This cozy and smoky cioppino is brimming with tomatoes, mussels, clams, shrimp, and smoked kipper snacks.

Close up of bowl of cioppino.

This recipe is sponsored by King Oscar | Thanks for supporting the brands I love and trust.

About My Smoky Cioppino

Seafood lovers will be all over this stew. It’s aromatic, tasty, nourishing, and packed with your favorite shellfish like shrimp, mussels, and clams. What sets this recipe apart from the rest is the addition of smoked kippers which are what give this stew it’s smoky flavor.

What Is Cioppino?

This Italian-American dish was born in San Francisco. It’s typically made up of a combination of fresh shellfish like clams, shrimp, mussels, crab, etc. which are simmered in a tomato and wine stock resulting in a beautifully rich and tangy stew.

One you can sop up with a nice hunk of fresh bread!

Package of King Oscar Kipper Snacks next to other ingredients.


  • Olive oil
  • Large fresh fennel, bulb and fronds
  • Yellow onion
  • Shallot
  • Sea salt and cracked black pepper
  • Garlic
  • King Oscar Kipper Snacks
  • Chili flakes
  • Can of diced tomatoes with juice
  • Dry white wine
  • Seafood stock
  • Bay leaf
  • Large clams, like mahogany—or small clams, like littleneck or manilla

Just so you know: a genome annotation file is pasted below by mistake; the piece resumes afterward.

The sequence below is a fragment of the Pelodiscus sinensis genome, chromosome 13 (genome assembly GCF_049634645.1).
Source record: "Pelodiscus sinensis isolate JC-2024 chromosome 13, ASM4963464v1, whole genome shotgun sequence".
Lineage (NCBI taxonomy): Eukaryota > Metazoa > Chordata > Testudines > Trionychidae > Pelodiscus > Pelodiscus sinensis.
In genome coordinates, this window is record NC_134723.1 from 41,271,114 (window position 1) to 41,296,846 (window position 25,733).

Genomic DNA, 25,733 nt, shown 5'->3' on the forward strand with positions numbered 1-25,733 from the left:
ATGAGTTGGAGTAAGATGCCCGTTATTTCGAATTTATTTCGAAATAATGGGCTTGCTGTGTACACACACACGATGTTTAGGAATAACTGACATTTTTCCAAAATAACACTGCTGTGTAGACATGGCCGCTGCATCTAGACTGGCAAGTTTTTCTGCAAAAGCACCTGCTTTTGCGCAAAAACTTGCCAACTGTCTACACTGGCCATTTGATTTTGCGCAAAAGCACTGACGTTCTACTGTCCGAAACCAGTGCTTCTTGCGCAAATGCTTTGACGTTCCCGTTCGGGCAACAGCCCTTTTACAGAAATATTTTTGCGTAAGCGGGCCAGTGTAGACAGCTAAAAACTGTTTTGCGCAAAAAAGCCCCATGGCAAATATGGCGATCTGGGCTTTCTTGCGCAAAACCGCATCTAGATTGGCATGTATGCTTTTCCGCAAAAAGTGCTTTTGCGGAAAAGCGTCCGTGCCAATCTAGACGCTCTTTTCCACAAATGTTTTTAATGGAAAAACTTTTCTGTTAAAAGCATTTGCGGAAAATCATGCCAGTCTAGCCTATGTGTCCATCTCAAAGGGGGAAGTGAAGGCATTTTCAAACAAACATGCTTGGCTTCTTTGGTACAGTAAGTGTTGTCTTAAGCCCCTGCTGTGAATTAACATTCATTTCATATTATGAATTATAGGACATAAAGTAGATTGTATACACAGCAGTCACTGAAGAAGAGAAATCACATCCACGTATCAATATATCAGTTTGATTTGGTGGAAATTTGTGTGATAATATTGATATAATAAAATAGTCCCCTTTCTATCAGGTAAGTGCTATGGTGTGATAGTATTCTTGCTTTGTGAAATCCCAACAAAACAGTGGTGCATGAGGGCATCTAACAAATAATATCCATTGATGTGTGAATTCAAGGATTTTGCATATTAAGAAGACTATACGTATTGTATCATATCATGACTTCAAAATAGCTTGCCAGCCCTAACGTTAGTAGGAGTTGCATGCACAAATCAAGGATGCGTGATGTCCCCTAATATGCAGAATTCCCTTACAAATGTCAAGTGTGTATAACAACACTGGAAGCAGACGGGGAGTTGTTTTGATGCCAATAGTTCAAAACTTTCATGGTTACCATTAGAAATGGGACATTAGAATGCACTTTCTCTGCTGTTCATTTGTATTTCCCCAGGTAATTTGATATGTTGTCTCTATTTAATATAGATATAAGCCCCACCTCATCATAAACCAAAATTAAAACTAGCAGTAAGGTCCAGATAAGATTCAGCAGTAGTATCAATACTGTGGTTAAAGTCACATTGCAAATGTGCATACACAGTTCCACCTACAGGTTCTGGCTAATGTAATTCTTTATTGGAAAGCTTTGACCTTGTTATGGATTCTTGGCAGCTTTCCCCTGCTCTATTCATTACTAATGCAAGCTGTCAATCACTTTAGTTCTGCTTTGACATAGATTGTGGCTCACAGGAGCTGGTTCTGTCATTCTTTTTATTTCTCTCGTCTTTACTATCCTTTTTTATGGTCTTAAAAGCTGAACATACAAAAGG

• Mussels
  • Shrimp
  • Lemon
Bowl of fresh clams.

How to Make Cioppino

  • Drizzle olive oil in a large stock pot and heat it up over medium heat.
  • Pop in the onion, shallots, fennel bulb, and salt. Let everything sauté until the onions until everything has softened, about 8-10 minutes.
  • Add the garlic, chopped kippers, and chili flakes. Sauté for 2 minutes.
  • Add the tomato paste and stir to coat the ingredients, then dump in the tomatoes as well as the juice, the wine, and the seafood stock. Pop the bay leaf in there, too.
  • Bring the heat down to medium-low, partially cover, and simmer for about 30 minutes.
  • After 30 minutes, add the clams and the mussels to the pot. Partially cover and simmer until the clams and mussels begin to open. This should take about 5 minutes.
  • Stir in the shrimp and simmer on low until the shrimp are cooked through and the clams and mussels are fully opened. (Get rid of any clams or mussels that didn’t open. This means they were dead prior to cooking and shouldn’t be consumed.)
  • Give the stew a taste and season with more salt if necessary. You can also add more chili flakes if you’d like more heat.
  • Serve, garnished with chopped fennel fronds and a side of fresh bread.
Large pot of cioppino being stirred.

About King Oscar’s Kipper Snacks

In this recipe, I’ve swapped the usual fish fillet for King Oscar’s Kipper Snacks. (You might recognize them from my clam chowder recipe).

In addition to being incredibly tender, these fillets of wild-caught herring bring a nice smoky flavor to this dish which makes it particularly fitting for the chillier months.

Useful Kitchen Tools

  1. Sharp knife
  2. Cutting board
  3. Stock pot or Dutch oven
  4. Paring knife (to devein shrimp)
  5. Stirring spoon or spatula
  6. Measuring cups + spoons